There’s an amusing — if not entirely cogent — conceit at the heart of Lee’s film: LeBron James (James), a famous basketball player, is sucked into the world of the Tunes not because of, say, the Mon-Stars returning or whatever, but because an algorithm demanded it. Anthropomorphized by Don Cheadle, the algorithm’s at the heart of the Warner Bros.’ digital media library, where all their fictional characters live in server farms like they’re post-human consciousnesses in Black Mirror‘s “San Junipero,” and he sees James as an opportunity: It can leverage his superstardom and that of the properties and “become the true King” or whatever. The point is, the film knows what it’s doing, somewhat, and there’s an amusing contrast between the visceral and emotional connections that we have with the works cited here — Casablanca, Mad Max: Fury Road, the DC superhero stable — and the procedurally-generated horseshit that Cheadle’s character comes up with. All that talent, all that computing power, and all you get is a basketball game. A basketball game that is, in fact, stolen from James’ fictional son Dom (Cedric Joe), who wants to program video games instead of playing basketball like his patriarch and older brother but is making a basketball (video) game of his own. Cheadle kidnaps Dom in order to force James to play the game and tempts the kid with the chance to be able to school his dad at his own game. As far as Faustian bargains go, I am pretty sure that’s an unimpeachable one for a nine-year-old.

 

So, James is banished to Tune World, which has been all but abandoned by its inhabitants, save for Bugs, who is doing his best to stay sane while being The Last Tune On Earth. Akron’s favorite son recruits the Rabbit to help him get a team together, and, of course, this means getting the gang from all the various properties that they’ve been pawned off to. Yes, they visit lots of worlds, and it’s moderately amusing to watch them do so, especially since James’ form changes depending on where they land: In Tune World, he’s a cartoon; in DC World, he’s the Robin to Bugs’ Batman, and so on and so forth. Problem is, there’s still an hour of movie left by the time everyone gets together and they start montage-ing, and I’m sure even the most ardent fans of LeBron — you know, the ones who thought The Decision was excellent prime-time viewing — or the Tunes will have tuned out by the time that a variety of costumed characters from all across Warner Bros.’ various films and television shows come streaming in, Ready Player One-style to watch James and the Tune Squad face off against CGI superpowered versions of Damian Lillard and Anthony Davis, among others. That’s when the digital effects work begins to overwhelm everything, and the brief moments of faux-cel animation strewn throughout start to feel like a blissful, half-forgotten dream compared to the CGI monstrosities that the Tune Squad becomes because Cheadle’s character demands it. There’s even some recognition of that ugliness in the film itself, despite how “expensive” it may look, as Daffy Duck says. It is as not true to these characters as the Loonatics were back in 2003, when they tried to make X-Treme Goth Tune Heroes happen.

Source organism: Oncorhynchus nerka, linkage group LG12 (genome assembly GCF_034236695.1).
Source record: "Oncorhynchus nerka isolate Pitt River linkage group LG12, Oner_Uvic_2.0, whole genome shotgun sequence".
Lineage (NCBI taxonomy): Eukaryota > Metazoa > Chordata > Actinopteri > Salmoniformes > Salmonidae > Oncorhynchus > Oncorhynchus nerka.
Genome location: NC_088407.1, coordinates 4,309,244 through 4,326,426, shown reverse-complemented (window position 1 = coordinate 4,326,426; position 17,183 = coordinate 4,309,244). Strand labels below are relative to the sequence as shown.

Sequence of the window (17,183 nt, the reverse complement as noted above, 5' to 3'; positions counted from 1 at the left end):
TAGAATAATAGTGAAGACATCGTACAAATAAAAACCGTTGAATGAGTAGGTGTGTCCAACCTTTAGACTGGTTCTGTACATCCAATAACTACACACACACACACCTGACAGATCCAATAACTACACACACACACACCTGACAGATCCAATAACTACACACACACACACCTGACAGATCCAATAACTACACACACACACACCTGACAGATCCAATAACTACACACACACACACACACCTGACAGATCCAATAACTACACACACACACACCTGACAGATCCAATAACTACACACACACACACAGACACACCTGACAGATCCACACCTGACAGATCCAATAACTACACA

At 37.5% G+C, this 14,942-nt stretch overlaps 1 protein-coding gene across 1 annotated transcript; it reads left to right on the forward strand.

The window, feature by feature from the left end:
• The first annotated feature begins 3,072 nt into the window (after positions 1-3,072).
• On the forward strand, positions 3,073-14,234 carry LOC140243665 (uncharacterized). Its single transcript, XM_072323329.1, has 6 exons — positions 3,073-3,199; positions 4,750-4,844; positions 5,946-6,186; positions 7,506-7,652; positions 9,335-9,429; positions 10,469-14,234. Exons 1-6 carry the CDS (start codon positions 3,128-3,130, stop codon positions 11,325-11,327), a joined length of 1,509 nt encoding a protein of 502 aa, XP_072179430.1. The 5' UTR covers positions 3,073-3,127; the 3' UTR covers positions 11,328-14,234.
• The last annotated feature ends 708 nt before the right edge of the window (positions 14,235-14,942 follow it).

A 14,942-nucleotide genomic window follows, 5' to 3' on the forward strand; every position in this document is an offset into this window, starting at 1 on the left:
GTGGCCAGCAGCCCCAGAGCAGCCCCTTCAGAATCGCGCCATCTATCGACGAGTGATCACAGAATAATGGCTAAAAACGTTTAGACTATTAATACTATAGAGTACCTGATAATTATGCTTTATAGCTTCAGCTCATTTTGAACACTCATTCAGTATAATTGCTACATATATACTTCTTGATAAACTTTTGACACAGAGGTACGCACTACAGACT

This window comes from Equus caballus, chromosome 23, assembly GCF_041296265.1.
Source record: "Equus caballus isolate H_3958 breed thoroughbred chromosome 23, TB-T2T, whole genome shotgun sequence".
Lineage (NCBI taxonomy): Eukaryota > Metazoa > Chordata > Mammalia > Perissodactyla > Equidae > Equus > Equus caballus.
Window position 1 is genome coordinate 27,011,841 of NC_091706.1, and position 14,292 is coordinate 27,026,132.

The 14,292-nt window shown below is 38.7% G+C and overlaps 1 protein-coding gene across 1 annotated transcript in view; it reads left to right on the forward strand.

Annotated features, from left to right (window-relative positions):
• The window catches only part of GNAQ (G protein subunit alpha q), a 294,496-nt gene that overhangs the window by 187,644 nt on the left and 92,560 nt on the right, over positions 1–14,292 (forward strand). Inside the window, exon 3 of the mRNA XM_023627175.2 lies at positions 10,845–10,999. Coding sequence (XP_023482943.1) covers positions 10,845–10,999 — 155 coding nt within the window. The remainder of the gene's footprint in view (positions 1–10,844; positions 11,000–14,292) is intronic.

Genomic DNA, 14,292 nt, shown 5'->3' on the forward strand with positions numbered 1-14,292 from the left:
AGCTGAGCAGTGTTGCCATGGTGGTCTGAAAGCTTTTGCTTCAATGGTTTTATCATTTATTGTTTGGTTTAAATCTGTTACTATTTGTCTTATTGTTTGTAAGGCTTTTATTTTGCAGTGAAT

Again, there’s the argument for authenticity, and where the first Space Jam was about you having a little of MJ in you, even if you don’t have the Special Sauce, A New Legacy is ultimately about being real — authentic for yourself and others. James’ accomplishments on the court are as incredible and as unimpeachable as those of animation gurus like Tex Avery or Chuck Jones, or the films of George Miller or Michael Curtiz, or the work of guys like Jerry Siegel and Joe Shuster, and contrivance is no way to properly pay tribute to these great feats and/or works of art. It’s a hell of a choice to make your own thesis statement your undoing, and I kind of admire Lee and company for straight-up admitting the outright uselessness of this endeavor in the grand scheme of things. In our IP-saturated era, it’s an interesting corrective to see the ethoses of executives at these companies skewered as if they were themselves being hoisted by their own petards, and it is legitimately the last thing that I expected out of a Space Jam movie. So, while I’m not going to argue that this is particularly worthwhile cinema for anyone but the most die-hard Lakers fan or folks under the ages of 15, I will say that Space Jam: A New Legacy isn’t the antichrist (besides, in a biblical sense, wouldn’t that be one of the directors who cash in their indie cred for a shot at a Marvel movie or something?) and it is, frankly, not worth getting mad about. Moreover, it lives up to the odd and already profit-oriented precedent set by the original, though I doubt it will accumulate the same kind of cultural cachet that will make it a hit with Allston frat boys 20 years on like MJ’s did.